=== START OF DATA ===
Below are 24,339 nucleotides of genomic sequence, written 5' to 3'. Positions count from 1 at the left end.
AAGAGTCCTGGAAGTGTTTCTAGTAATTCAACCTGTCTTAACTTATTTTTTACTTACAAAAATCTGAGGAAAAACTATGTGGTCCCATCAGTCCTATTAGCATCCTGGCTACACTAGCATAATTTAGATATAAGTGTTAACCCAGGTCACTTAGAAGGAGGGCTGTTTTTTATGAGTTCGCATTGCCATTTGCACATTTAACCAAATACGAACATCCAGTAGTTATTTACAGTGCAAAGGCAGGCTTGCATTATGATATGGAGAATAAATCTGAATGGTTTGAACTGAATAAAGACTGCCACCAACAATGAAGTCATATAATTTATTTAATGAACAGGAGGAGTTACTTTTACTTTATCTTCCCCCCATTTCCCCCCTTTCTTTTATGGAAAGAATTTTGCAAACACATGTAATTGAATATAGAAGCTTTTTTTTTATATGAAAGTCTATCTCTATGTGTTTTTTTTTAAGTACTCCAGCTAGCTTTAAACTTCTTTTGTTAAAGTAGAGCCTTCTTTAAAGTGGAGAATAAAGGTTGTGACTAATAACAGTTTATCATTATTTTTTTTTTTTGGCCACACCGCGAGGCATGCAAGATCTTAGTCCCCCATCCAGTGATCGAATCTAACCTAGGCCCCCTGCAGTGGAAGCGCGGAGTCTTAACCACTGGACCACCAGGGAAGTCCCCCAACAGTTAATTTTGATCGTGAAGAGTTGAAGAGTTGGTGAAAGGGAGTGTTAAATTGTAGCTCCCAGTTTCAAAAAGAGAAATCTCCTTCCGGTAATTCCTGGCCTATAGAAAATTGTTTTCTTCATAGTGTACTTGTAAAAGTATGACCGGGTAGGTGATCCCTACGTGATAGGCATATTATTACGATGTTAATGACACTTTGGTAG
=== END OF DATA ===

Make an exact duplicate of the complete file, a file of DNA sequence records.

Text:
Below are 24,339 nucleotides of genomic sequence, written 5' to 3'. Positions count from 1 at the left end.
AAGAGTCCTGGAAGTGTTTCTAGTAATTCAACCTGTCTTAACTTATTTTTTACTTACAAAAATCTGAGGAAAAACTATGTGGTCCCATCAGTCCTATTAGCATCCTGGCTACACTAGCATAATTTAGATATAAGTGTTAACCCAGGTCACTTAGAAGGAGGGCTGTTTTTTATGAGTTCGCATTGCCATTTGCACATTTAACCAAATACGAACATCCAGTAGTTATTTACAGTGCAAAGGCAGGCTTGCATTATGATATGGAGAATAAATCTGAATGGTTTGAACTGAATAAAGACTGCCACCAACAATGAAGTCATATAATTTATTTAATGAACAGGAGGAGTTACTTTTACTTTATCTTCCCCCCATTTCCCCCCTTTCTTTTATGGAAAGAATTTTGCAAACACATGTAATTGAATATAGAAGCTTTTTTTTTATATGAAAGTCTATCTCTATGTGTTTTTTTTTAAGTACTCCAGCTAGCTTTAAACTTCTTTTGTTAAAGTAGAGCCTTCTTTAAAGTGGAGAATAAAGGTTGTGACTAATAACAGTTTATCATTATTTTTTTTTTTTGGCCACACCGCGAGGCATGCAAGATCTTAGTCCCCCATCCAGTGATCGAATCTAACCTAGGCCCCCTGCAGTGGAAGCGCGGAGTCTTAACCACTGGACCACCAGGGAAGTCCCCCAACAGTTAATTTTGATCGTGAAGAGTTGAAGAGTTGGTGAAAGGGAGTGTTAAATTGTAGCTCCCAGTTTCAAAAAGAGAAATCTCCTTCCGGTAATTCCTGGCCTATAGAAAATTGTTTTCTTCATAGTGTACTTGTAAAAGTATGACCGGGTAGGTGATCCCTACGTGATAGGCATATTATTACGATGTTAATGACACTTTGGTAG